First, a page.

The Myth of Secularization

(Anon., Festival of the Supreme Being, Date 1794; Source: Wiki Commons, PD-Old-100).

(Anon., Festival of the Supreme Being, Date 1794; Source: Wiki Commons, PD-Old-100).

Secularization theory attempted to expose religion as a myth, but the tables have turned.

Nietzsche, Marx, and Freud–collectively called the Masters of Suspicion–supposedly wreaked havoc on Christian belief during the early and mid-20th century. This left theologians such as Hans Kung (the man who only writes books with question marks in the title) scrambling to appropriate their supposedly secular insights about metaphysics (Nietzsche), collective life (Marx), and the individual (Freud) in books such as Does God Exist?.

61mKyrqpTQL__SX333_BO1,204,203,200_The notion that Christian belief is naïve, rather than skeptical, is still operative in the intellectual mainstream. I’ve listened to several interviews with Ta-Nehisi Coates, author of the fascinating bestseller on race relations, Between the World and Me. The last one was a conversation at the New York Public Library: Ta-Nehisi Coates on Theft, Atheism, and History, where he rehashes his standard argument against religion. He sees religion as only a pie-in-the sky coping mechanism that makes you lazy about achieving justice in the present world. Coates ignores the subversive possibility that all of Christianity might not be the feel-good American Protestantism he’s right to criticize.

Terry Eagleton’s Faith, Reason, and Revolution is probably the best riposte to such old modernist arguments against religion as a coping mechanism. If anything, the Christian tradition is the ultimate source of the kind of righteous outrage we see from the author of Between the World and Me.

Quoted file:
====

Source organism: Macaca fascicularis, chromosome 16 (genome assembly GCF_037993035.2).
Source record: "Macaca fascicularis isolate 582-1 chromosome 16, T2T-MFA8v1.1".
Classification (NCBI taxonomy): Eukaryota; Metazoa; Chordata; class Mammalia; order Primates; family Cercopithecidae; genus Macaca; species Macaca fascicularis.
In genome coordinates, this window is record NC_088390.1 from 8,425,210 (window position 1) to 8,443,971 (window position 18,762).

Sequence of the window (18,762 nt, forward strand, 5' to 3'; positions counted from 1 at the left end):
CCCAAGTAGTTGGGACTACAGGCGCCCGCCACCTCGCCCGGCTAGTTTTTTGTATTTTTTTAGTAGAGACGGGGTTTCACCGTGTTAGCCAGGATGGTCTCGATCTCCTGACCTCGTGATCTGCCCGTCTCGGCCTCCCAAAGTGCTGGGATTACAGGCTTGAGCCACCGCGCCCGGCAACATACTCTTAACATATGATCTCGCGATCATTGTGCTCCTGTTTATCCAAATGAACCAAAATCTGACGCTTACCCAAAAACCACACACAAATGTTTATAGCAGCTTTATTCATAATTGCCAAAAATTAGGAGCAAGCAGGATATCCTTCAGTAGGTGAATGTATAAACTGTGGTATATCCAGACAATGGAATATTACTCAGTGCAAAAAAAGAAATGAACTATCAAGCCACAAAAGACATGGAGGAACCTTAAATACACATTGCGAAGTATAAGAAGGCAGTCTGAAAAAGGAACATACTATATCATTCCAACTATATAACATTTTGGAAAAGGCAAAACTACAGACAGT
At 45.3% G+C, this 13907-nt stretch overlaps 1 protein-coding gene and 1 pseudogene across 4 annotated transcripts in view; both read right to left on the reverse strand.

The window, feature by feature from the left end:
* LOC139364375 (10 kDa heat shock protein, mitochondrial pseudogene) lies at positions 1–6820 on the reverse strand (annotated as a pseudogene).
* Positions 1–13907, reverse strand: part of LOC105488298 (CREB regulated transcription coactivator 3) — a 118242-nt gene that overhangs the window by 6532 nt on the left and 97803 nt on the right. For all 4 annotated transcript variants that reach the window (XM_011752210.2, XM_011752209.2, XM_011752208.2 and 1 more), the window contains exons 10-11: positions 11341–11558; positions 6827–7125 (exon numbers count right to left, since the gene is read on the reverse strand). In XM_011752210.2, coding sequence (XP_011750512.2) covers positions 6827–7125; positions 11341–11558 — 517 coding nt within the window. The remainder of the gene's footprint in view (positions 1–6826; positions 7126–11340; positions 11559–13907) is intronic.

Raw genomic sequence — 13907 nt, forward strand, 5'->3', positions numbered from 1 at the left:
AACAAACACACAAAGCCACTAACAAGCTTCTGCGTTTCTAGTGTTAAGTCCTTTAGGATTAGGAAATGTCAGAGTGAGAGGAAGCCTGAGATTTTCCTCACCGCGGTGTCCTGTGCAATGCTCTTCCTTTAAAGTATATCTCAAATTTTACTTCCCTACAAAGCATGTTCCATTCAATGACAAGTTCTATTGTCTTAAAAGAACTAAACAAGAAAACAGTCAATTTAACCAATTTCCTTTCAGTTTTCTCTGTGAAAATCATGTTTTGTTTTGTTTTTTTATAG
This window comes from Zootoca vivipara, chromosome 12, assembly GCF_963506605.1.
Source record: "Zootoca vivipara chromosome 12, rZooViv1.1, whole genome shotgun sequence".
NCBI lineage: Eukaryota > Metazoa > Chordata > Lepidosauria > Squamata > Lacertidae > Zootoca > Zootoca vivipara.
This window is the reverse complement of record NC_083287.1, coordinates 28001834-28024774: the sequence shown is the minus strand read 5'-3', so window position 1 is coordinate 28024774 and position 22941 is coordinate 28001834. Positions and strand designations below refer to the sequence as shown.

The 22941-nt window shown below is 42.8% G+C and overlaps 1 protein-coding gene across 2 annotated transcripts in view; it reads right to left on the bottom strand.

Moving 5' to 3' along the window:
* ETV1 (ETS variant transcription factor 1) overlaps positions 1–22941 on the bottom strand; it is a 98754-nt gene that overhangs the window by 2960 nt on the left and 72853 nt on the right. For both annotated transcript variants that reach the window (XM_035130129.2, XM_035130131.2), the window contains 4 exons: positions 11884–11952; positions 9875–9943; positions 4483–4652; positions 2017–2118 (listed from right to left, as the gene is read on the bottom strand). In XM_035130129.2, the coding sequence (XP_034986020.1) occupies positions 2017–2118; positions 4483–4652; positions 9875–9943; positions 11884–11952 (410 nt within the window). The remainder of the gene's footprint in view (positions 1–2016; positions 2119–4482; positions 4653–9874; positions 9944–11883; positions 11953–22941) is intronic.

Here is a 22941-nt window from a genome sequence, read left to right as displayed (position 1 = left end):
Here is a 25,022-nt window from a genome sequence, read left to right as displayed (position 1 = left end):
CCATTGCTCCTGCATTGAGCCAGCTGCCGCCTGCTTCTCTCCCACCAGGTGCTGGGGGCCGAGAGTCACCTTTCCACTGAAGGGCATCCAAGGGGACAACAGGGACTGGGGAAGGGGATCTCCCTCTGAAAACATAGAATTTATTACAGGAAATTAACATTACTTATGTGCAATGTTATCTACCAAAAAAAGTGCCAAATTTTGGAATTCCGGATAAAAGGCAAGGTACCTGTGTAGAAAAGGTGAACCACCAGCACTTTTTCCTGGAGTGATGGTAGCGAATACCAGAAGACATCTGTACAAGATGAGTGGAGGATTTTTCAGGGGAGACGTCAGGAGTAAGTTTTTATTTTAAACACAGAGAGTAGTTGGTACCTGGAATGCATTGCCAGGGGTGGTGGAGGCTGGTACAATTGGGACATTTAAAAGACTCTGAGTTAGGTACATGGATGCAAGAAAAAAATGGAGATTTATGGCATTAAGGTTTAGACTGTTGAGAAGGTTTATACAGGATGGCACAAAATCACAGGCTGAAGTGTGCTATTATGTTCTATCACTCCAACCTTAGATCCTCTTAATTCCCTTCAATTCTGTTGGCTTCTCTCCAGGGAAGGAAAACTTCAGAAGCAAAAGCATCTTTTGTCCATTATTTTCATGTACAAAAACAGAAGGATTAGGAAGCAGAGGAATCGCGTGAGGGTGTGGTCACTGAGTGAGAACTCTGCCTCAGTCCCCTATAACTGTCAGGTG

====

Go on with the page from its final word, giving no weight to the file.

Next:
My series on sex and secularization–whose most popular installment is, for some inexplicable reason, Why is the Catholic Experience of Sex so Different from the Protestant Experience of Sex?–picks up on the work I did on secularization theory while preparing for my doctoral dissertation.

51W7Dj9ym9L__SX267_BO1,204,203,200_My extensive research taught me that the secularization theory is falling apart, and that many of the critiques of religion are themselves religious, what’s more these critiques can be just as well, if not better, applied to secular positions. I’ve developed these insights in several posts on the secular mythology through the years:

  1. The Mythical Origins of Science; 
  2. René Girard: Is Christianity a Myth?; 
  3. Atheism’s Ancient Creation Myth;
  4. and Squishy New Atheist Pieties Miss Gospel Love’s Ruthless Demands.

I confess I’ve become an immense podcast addict over the last couple of years commuting to work. The CBC Ideas series is one of the best things around in the podcast world.

By the way, would anyone be interested in a TOP10 or TOP20 podcast list? Let me know in the comments.

Anyway, rediscovering in-depth interviews with some of the authors from my PhD reading lists, through the CBC Ideas The Myth of the Secular show, is what led me to the series on secularization that, for now, seems to have reached its zenith with Famous Atheists Who Aren’t Atheist: Facebook Creator Mark Zuckerberg and Desecularization.

What follows over the next few pages are links to the 7-part series, The Myth of the Secular, along with the podcast descriptions (gems of compressed insights in themselves), and links to the relevant books [SUGGESTED READING based upon authors interviewed and discussed in the series: Rethinking Secularism by Calhoun; Secularism and Its Critics by Barghava; On Secularization by Martin; A Secular Age by Taylor; The Politics of Piety by Mahmood; Political Theology by Schmitt; Political Theology: Four New Chapters by Kahn; Why I Am Not a Secularist by Connolly; and Theology and Social Theory: Beyond Secular Reason by Milbank].

I hope you’ll find it as useful, informative, and demythologizing as I have. The following episode descriptions tell a great deal of the story, even if you don’t have time to listen to nearly seven hours of world-class programming . . .

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About Artur Rosman

Artur Rosman was born in Warsaw, but is secretly Krakovian.
He is husband, father of three, professor, public speaker, book translator, and a onetime television personality on Polish TV. He recently completed and defended a dissertation on the Catholic imagination of Czeslaw Milosz at the University of Washington. He was the Channel Manager of Patheos-Catholic.